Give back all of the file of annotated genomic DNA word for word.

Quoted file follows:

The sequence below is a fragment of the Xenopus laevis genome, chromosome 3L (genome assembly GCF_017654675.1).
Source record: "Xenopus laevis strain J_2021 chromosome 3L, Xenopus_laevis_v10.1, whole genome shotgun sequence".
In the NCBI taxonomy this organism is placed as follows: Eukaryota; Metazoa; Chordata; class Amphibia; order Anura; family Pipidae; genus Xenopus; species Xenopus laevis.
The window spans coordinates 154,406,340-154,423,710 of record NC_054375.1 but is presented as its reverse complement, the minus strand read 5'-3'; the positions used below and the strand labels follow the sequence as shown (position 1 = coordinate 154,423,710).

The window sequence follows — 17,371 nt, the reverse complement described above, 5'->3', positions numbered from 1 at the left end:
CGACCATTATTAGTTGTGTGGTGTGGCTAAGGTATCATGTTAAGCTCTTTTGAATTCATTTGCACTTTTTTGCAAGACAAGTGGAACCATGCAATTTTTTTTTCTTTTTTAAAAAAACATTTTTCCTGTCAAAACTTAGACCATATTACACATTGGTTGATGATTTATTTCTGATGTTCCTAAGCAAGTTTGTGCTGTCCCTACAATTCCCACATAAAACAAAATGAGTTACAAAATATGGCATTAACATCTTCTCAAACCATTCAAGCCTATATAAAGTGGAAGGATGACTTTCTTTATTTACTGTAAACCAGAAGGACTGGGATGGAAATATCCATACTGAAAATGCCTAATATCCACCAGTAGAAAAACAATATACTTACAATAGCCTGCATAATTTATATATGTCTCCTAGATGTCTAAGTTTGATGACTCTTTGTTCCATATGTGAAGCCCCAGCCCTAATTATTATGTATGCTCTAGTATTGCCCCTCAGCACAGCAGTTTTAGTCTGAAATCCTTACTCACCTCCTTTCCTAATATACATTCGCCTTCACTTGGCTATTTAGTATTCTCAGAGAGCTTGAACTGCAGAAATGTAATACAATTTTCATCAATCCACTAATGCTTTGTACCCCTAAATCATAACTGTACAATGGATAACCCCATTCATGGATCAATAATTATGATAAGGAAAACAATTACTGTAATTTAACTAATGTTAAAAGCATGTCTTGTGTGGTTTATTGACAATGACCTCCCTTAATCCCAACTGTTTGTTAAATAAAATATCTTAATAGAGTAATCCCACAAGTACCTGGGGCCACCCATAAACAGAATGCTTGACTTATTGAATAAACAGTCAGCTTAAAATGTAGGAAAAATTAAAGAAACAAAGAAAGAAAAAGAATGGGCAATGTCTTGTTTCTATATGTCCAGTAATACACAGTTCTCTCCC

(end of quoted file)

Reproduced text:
The sequence below is a fragment of the Xenopus laevis genome, chromosome 3L (genome assembly GCF_017654675.1).
Source record: "Xenopus laevis strain J_2021 chromosome 3L, Xenopus_laevis_v10.1, whole genome shotgun sequence".
In the NCBI taxonomy this organism is placed as follows: Eukaryota; Metazoa; Chordata; class Amphibia; order Anura; family Pipidae; genus Xenopus; species Xenopus laevis.
The window spans coordinates 154,406,340-154,423,710 of record NC_054375.1 but is presented as its reverse complement, the minus strand read 5'-3'; the positions used below and the strand labels follow the sequence as shown (position 1 = coordinate 154,423,710).

The window sequence follows — 17,371 nt, the reverse complement described above, 5'->3', positions numbered from 1 at the left end:
CGACCATTATTAGTTGTGTGGTGTGGCTAAGGTATCATGTTAAGCTCTTTTGAATTCATTTGCACTTTTTTGCAAGACAAGTGGAACCATGCAATTTTTTTTTCTTTTTTAAAAAAACATTTTTCCTGTCAAAACTTAGACCATATTACACATTGGTTGATGATTTATTTCTGATGTTCCTAAGCAAGTTTGTGCTGTCCCTACAATTCCCACATAAAACAAAATGAGTTACAAAATATGGCATTAACATCTTCTCAAACCATTCAAGCCTATATAAAGTGGAAGGATGACTTTCTTTATTTACTGTAAACCAGAAGGACTGGGATGGAAATATCCATACTGAAAATGCCTAATATCCACCAGTAGAAAAACAATATACTTACAATAGCCTGCATAATTTATATATGTCTCCTAGATGTCTAAGTTTGATGACTCTTTGTTCCATATGTGAAGCCCCAGCCCTAATTATTATGTATGCTCTAGTATTGCCCCTCAGCACAGCAGTTTTAGTCTGAAATCCTTACTCACCTCCTTTCCTAATATACATTCGCCTTCACTTGGCTATTTAGTATTCTCAGAGAGCTTGAACTGCAGAAATGTAATACAATTTTCATCAATCCACTAATGCTTTGTACCCCTAAATCATAACTGTACAATGGATAACCCCATTCATGGATCAATAATTATGATAAGGAAAACAATTACTGTAATTTAACTAATGTTAAAAGCATGTCTTGTGTGGTTTATTGACAATGACCTCCCTTAATCCCAACTGTTTGTTAAATAAAATATCTTAATAGAGTAATCCCACAAGTACCTGGGGCCACCCATAAACAGAATGCTTGACTTATTGAATAAACAGTCAGCTTAAAATGTAGGAAAAATTAAAGAAACAAAGAAAGAAAAAGAATGGGCAATGTCTTGTTTCTATATGTCCAGTAATACACAGTTCTCTCCC